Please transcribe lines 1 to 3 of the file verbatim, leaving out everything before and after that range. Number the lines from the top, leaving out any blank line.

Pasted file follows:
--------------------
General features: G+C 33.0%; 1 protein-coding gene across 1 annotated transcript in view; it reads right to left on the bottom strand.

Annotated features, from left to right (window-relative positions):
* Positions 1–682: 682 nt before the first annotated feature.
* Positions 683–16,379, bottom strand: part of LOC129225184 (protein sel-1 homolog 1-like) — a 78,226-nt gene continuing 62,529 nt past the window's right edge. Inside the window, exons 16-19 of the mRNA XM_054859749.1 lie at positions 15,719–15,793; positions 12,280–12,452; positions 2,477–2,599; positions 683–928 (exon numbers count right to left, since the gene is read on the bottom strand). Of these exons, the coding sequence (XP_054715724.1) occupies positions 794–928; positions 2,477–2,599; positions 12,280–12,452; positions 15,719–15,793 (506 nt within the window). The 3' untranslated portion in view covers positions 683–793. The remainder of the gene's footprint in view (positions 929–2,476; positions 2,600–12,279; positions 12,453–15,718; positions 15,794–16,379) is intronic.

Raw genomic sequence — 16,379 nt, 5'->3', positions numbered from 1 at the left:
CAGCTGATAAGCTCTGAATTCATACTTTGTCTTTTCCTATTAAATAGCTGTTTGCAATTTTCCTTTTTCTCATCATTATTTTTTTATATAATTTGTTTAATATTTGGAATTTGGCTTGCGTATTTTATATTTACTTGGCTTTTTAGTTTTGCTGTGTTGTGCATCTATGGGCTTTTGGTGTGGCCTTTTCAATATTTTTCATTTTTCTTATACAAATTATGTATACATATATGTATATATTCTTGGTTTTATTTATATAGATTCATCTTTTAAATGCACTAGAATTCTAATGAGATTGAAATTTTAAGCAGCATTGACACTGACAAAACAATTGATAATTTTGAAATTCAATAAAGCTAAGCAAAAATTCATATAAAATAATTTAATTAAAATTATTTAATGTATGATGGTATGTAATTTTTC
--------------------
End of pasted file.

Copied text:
General features: G+C 33.0%; 1 protein-coding gene across 1 annotated transcript in view; it reads right to left on the bottom strand.

Annotated features, from left to right (window-relative positions):
* Positions 1–682: 682 nt before the first annotated feature.